AQB Proposed Background Checks Focus on ‘Public Trust’

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The Appraiser Qualifications Board of The Appraisal Foundation on Dec. 2 released a new exposure draft of proposed revisions to the 2015 Real Property Appraiser Qualification Criteria. Among the revisions is a requirement that all applicants for real property appraiser credentials have a background that does not call into question public trust.

To meet that requirement, applicants must provide state appraiser regulatory agencies with all information and documentation necessary for a jurisdiction to determine an applicant’s fitness for licensure. An applicant will not be eligible for an appraiser credential if they have been convicted of or pleaded guilty or nolo contendere to a crime that would call into question the applicant’s fitness for licensure.

As currently proposed, states would have flexibility to use whatever means they deem appropriate to ascertain that an applicant does not have a background that would call into question public trust. Previous versions of this proposal would have required states to conduct fingerprint-based background checks through the Federal Bureau of Investigation.

Due to the original effective date of the background check requirements (Jan. 1, 2015, but now delayed until Jan. 1, 2017), some states already have implemented new laws, some of which contain provisions that go far beyond what is required as minimum criteria by the AQB.

background checks on new appraisersThe Appraisal Institute continues to work through its chapter network to lobby states for laws that are not onerous on existing credential holders and on new applicants for an appraiser credential. AI is attempting to limit any formal background check requirements to new applicants only. Additionally, AI is lobbying for laws that allow existing credential holders to attest at each renewal period that there has been no change in their background, with reasonable allowances for state appraiser regulatory agencies to “spot check” existing credential holders. Lastly, AI strongly opposes any efforts to require background checks for reciprocal licenses or temporary practice permits.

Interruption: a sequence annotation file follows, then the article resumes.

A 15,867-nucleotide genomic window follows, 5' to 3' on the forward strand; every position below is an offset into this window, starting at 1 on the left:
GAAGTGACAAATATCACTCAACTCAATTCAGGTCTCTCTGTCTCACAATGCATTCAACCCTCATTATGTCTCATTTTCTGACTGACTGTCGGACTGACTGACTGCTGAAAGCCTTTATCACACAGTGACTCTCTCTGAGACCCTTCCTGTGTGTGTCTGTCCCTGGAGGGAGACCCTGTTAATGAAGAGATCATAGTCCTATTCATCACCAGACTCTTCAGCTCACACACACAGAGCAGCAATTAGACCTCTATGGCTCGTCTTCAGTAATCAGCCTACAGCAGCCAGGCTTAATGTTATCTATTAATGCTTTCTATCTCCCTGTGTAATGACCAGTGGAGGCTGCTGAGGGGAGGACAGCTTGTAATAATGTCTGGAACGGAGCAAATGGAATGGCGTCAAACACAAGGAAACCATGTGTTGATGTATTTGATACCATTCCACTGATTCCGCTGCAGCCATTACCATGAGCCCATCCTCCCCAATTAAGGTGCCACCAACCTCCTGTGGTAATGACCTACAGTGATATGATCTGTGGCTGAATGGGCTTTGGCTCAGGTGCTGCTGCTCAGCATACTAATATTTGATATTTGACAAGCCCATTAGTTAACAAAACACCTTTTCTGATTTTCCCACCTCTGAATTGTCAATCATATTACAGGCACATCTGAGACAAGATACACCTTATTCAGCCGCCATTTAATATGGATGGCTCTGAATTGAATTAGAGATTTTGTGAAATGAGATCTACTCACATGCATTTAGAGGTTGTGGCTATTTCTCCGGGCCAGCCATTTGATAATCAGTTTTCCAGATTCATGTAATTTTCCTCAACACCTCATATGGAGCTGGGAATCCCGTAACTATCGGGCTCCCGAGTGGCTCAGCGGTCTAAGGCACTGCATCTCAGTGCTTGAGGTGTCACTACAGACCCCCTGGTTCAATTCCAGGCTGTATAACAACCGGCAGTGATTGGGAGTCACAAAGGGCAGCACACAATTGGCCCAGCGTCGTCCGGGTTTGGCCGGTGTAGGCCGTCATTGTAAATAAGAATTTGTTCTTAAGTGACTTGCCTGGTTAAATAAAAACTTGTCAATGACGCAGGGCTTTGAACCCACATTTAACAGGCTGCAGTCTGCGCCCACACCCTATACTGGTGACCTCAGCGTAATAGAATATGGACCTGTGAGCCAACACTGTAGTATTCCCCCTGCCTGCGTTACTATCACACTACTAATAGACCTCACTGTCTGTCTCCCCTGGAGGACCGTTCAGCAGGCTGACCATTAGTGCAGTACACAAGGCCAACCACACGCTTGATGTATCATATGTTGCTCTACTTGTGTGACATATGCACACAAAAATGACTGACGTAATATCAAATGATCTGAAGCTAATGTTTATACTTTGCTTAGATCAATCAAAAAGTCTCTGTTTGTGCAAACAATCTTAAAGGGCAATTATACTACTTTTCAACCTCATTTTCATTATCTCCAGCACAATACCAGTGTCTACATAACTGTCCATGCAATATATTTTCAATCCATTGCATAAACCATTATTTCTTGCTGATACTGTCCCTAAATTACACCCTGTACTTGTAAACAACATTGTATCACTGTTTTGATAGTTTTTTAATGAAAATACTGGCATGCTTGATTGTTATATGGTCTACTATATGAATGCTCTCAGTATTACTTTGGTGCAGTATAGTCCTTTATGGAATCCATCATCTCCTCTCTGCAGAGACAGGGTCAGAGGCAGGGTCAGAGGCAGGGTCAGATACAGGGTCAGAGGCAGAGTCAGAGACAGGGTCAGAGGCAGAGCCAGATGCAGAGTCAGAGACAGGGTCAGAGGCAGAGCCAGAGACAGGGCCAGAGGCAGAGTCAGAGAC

Other than the new provision on backgrounds that do not call into question public trust, this fourth exposure draft does not include any other significant changes from previous exposure drafts.

AQB 4th Exposure Draft 120214

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5 Responses

  1. Retired Appraiser Retired Appraiser says:

    Now For The Best Part
    If you’ve done work for an AMC you instantly fail the background check. Why? Because you’ve willingly participated in an extortion scheme by kicking back a very large portion of your earnings each month in exchange for appraisal orders.

    That should cut down the number of active appraisers considerably.

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  2. Doctor Manhattan says:

    I kind of think that the amount of fee paid to an appraiser matters not to the average consumer who has much more to worry about in these times.

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  3. appraisermorons says:

    I agree with Doc. I think the AMCs should pay less to the appraisers than they do now. Especially since the new UC requirements on Jan 26th are going into effect. I think the AMCs deserve all the money since they do so much work and have so much liability. The AMCs are definitely going to have to hire more employees to review the bad work of appraisers when UC comes. Appraiser should be paid way less than $200 per appraisal. I think the AMCs should raise their prices to the borrowers by a couple hundered dollars to cover their expenses. God bless the AMCs!

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  4. Divedude says:

    Did Barney Frank have the public trust when he solicited a male prostitute? The list goes on and on.

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  5. Jeremy Hall Appraisals - Colorado Jeremy Hall Appraisals - Colorado says:

    Clarification of the management rule, regarding providing a thing of value is long over due. How to get amc orders; Provide a greater profit margin than the next appraiser, for the amc. When does the consumer get the benefit of this so called free market system. Cost savings are never returned to the consumer, but rather held as variable opportunistic amc profit. Junk fee rules and earned fee rules should be applicable. Plain and simple, amc fees should not be allowed to be mingled with appraiser fees, thereby eliminating the financial incentive to drive down appraiser fees for profit. If the amc provides worthy assistance to the process, they should have a fee for that, and get paid separately by the client.

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